Millennium Post
Opinion

Avoiding amplification

While the disputed Gyanvapi mosque-Kashi Vishwanath site must see a peaceful resolution, escalation of similar cases should also be prevented

Avoiding amplification
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RSS chief Mohan Bhagwat spoke on the legal tangle over Varanasi's Gyanvapi mosque. "We have devotion towards Gyanvapi and doing something as per that, it's alright. But why look for a Shivling in every masjid?" says the 6th Sarsanghchalak of the Rashtriya Swayamsevak Sangh.

When the issue of the decades-old Gyanvapi mosque and Kashi Vishwanath controversy reached the Supreme Court on May 13, it made headlines recently. This happened just days after a local court in Varanasi ordered the videography survey at the sacred compound to continue. On May 13, the Supreme Court denied a temporary stay on the videography survey of the Gyanvapi mosque.

The 17th-century mosque and the 18th-century Kashi Viswanath Temple share a boundary, and the campus is known as the Kashi Vishwanath-Gyanvapi complex. The mosque, which stands to the left of the Kashi Vishwanath temple, is reported to have been built on Mughal ruler Aurangzeb's instructions in 1669. The Vishweshwar temple, dedicated to Lord Shiva, is supposed to have been demolished as a result of this. According to historians, Maratha ruler Ahilyabai Holkar of Indore built the current edifice of the Kashi Vishwanath temple on the adjacent side of the mosque around 1780. They claim that between 1194 and 1669 AD, Muslim conquerors such as Mohammad Ghori and Sikandar Lodi demolished the Vishweshar temple several times, although remnants of its western wall in the Gyanvapi mosque attest to its existence and antiquity.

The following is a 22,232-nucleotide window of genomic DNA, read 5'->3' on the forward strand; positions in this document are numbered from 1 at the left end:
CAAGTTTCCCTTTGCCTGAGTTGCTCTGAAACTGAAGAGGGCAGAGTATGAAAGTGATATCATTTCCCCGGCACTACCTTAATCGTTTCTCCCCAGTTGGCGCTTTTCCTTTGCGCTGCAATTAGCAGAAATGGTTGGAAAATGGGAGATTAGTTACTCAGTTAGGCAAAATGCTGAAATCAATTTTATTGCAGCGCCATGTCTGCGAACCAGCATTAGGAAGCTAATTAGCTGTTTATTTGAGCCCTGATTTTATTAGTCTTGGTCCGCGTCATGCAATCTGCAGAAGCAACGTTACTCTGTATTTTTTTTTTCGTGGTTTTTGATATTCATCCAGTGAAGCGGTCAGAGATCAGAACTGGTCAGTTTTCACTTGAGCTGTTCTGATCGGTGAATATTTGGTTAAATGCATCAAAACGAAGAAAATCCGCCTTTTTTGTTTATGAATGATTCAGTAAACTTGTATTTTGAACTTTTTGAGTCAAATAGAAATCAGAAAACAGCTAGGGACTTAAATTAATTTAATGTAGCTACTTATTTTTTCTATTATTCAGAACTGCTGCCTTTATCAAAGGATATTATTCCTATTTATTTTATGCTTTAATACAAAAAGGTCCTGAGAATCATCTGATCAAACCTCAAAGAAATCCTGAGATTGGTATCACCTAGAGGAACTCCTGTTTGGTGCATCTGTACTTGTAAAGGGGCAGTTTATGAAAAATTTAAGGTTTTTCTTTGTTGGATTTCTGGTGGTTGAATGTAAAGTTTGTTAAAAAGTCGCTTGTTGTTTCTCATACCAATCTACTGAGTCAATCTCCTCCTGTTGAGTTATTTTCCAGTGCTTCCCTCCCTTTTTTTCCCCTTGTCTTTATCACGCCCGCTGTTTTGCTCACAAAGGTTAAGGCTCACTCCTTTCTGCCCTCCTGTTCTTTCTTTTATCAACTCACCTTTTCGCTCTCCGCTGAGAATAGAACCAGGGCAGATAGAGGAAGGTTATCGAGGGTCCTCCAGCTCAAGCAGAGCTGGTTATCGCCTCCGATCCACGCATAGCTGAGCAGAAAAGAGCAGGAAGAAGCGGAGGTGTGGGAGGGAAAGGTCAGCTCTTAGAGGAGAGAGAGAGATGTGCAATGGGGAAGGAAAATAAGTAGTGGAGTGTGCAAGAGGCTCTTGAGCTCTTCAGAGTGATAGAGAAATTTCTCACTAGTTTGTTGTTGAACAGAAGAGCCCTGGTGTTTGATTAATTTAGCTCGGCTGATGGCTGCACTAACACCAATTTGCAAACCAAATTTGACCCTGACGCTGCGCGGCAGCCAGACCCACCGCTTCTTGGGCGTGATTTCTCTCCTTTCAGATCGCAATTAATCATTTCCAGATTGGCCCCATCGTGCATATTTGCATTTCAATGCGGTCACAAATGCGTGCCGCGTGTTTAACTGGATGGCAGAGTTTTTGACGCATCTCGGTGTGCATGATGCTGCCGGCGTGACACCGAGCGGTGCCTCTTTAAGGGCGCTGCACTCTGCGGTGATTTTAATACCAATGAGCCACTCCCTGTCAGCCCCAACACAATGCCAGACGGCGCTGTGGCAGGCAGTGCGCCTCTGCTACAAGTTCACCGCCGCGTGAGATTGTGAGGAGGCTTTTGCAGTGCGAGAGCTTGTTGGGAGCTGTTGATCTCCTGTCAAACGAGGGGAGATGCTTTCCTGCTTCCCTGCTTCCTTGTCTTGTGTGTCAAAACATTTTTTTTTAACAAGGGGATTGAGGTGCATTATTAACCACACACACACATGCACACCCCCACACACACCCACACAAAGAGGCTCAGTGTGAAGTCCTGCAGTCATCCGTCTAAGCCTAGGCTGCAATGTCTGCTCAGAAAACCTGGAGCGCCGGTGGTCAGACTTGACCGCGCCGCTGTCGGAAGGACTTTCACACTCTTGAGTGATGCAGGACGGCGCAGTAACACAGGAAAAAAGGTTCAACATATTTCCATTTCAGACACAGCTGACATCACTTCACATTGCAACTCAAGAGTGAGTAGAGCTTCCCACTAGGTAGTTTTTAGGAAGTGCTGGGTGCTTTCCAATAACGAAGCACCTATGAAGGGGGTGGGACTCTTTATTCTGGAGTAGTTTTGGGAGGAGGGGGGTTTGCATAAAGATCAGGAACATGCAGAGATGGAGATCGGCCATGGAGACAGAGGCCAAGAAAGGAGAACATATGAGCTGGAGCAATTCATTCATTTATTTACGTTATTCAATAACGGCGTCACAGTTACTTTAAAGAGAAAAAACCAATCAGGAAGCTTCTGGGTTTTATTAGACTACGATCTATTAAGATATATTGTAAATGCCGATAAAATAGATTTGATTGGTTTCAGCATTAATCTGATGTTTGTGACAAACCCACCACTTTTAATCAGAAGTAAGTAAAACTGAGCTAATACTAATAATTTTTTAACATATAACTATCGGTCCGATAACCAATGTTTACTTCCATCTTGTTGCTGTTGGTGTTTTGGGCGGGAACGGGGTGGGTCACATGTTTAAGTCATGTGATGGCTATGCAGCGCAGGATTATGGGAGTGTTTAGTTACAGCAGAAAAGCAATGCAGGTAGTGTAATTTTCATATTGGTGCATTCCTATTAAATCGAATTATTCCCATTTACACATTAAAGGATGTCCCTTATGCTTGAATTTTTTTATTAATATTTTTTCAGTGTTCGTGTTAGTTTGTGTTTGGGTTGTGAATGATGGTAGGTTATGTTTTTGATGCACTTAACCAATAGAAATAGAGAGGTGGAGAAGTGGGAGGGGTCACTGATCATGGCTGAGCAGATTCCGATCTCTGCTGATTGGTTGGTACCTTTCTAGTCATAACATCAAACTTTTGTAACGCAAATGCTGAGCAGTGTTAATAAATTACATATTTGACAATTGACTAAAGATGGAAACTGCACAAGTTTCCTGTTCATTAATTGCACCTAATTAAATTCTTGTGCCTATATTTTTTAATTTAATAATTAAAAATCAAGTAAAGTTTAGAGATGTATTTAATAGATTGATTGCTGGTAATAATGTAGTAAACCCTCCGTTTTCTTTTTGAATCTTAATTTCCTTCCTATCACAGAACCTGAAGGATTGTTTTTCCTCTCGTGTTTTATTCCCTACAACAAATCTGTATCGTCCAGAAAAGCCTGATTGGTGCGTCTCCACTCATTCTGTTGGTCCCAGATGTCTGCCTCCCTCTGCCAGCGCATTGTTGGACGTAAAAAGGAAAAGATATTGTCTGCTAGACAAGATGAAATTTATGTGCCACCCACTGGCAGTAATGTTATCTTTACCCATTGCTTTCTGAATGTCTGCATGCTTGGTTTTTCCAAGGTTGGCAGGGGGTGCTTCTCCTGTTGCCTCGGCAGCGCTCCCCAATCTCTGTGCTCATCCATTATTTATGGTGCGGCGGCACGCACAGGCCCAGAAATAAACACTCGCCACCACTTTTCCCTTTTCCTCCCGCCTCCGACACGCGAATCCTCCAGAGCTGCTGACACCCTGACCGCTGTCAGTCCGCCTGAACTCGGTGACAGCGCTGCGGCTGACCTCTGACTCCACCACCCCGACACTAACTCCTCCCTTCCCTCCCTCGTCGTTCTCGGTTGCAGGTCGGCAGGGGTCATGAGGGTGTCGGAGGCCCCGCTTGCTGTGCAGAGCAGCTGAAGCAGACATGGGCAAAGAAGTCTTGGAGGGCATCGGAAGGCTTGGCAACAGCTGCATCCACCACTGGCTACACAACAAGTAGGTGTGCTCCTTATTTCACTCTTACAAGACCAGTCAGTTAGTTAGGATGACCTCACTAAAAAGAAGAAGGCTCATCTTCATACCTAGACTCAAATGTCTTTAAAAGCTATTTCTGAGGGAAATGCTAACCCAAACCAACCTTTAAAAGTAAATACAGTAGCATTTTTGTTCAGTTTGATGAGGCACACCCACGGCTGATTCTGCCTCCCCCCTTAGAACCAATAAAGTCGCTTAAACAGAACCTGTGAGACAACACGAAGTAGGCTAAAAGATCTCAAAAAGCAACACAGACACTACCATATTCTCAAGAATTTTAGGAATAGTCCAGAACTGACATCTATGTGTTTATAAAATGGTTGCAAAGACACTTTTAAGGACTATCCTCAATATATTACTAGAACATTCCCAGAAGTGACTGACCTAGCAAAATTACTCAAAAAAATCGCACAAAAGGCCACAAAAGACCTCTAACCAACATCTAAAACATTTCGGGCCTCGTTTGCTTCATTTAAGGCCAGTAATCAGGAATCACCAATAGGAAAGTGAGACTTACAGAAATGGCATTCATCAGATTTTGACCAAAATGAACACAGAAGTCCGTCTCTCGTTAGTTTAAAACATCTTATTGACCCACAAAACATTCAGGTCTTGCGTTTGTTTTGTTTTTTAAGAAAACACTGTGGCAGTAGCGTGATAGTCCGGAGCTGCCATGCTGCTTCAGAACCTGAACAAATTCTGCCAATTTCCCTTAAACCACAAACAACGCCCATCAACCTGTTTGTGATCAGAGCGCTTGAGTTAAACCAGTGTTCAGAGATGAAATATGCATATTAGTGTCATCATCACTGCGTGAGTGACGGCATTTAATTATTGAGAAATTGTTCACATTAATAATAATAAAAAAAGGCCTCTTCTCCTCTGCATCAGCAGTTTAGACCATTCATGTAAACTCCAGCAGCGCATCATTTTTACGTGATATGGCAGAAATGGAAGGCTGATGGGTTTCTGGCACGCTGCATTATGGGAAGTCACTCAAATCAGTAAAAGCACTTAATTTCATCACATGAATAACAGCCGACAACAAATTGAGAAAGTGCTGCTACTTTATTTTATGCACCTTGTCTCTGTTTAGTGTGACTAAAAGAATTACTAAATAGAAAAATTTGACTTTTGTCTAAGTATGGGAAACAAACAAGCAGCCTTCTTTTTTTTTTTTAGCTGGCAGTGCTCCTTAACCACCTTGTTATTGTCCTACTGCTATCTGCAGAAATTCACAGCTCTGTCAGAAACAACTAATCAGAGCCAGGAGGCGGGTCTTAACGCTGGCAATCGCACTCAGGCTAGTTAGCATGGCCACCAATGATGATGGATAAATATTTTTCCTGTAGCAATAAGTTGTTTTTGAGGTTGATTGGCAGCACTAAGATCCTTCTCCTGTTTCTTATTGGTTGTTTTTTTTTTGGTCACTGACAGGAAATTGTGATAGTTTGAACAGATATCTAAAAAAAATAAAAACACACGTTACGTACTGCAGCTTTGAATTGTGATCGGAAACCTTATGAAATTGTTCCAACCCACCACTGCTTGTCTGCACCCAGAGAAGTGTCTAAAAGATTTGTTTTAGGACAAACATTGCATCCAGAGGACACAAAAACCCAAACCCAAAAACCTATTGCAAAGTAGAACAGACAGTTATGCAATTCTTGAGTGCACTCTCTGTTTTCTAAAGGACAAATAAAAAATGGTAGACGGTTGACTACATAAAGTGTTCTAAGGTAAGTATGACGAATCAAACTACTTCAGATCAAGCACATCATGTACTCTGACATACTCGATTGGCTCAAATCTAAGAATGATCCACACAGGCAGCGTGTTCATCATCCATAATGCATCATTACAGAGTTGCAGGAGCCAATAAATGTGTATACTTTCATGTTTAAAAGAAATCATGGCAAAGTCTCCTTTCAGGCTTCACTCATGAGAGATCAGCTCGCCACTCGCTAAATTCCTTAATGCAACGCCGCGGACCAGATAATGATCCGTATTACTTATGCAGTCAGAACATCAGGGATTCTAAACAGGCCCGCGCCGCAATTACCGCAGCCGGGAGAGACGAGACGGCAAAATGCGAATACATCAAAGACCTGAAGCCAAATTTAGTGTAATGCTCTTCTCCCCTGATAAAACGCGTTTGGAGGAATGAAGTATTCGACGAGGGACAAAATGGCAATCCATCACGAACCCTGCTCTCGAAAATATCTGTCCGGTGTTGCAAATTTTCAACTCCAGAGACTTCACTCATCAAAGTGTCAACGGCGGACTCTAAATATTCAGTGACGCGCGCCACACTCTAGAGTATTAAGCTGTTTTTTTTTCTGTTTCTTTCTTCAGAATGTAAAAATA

Five ladies petitioned in April of last year to be permitted to perform daily darshan, pooja, and other rituals of Maa Shringar Gauri and other goddesses within the old temple compound. After that, a commissioner was appointed by a civil judge. The plaintiffs claimed that an image of the Goddess might be found on the western wall of the mosque next to the Kashi Vishwanath temple.

The Allahabad High Court in March dismissed a petition filed by the mosque's caretakers challenging the judge's order assigning a court commissioner to assess the facility. In the Gyanvapi mosque-Kashi Vishwanath case, several petitions have been filed with the Supreme Court, Allahabad High Court, and Varanasi Court. According to the petitioners, Mughal emperor Aurangzeb erected the mosque after demolishing the Kashi Vishwanath Temple. The court had ordered a court commissioner to conduct a survey regarding the entire matter.

On the other hand, when a court-appointed delegation led by attorney commissioner Ajay Kumar arrived for the survey on May 6-7, they were blocked from entering the masjid grounds and a barricaded section within it by a throng backed by the Anjuman Intezamia Masjid Committee, the mosque's managing body. According to reports, while the survey is intended to determine whether the mosque was built on the foundations of a temple, the mosque committee has been insistent about not allowing anybody to enter its premises and insists that the investigation be limited to the mosque's outer wall. On May 7, the committee filed a lawsuit in court, accusing the commissioner of bias and requesting his replacement. The committee also requested that the survey only include particular areas of the precincts. On May 12, a Varanasi court dismissed the committee's request, stating that the survey within the mosque would continue. Furthermore, the Supreme Court declined to order a halt to the survey ordered by the Varanasi court, saying it would make a decision after reviewing the issue.

This has not been the first time a dispute over the complex's ownership has occurred. The entire complex was deemed a part of the mosque by three Muslim petitioners in 1936. The Allahabad High Court, on the other hand, dismissed the petition in 1942. Pandit Somnath Vyas, a descendant of Kashi Vishwanath temple priests, petitioned a Varanasi civil court in 1991 to hand over the mosque land to the temple, claiming that the Places of Worship (Special Provisions) Act, 1991 did not apply to the mosque because it was allegedly built on the remnants of the old Visweshwar temple. No changes can be made to any house of worship under the statute; it must stay as it was on August 15, 1947.

The ongoing dispute is yet to reach a final hearing while people from all communities stand tall with their respective beliefs and opinions on the conflict. As said by the RSS chief "Why should we escalate the dispute?", the case is hopeful to reach a peaceful verdict.

Views expressed are personal

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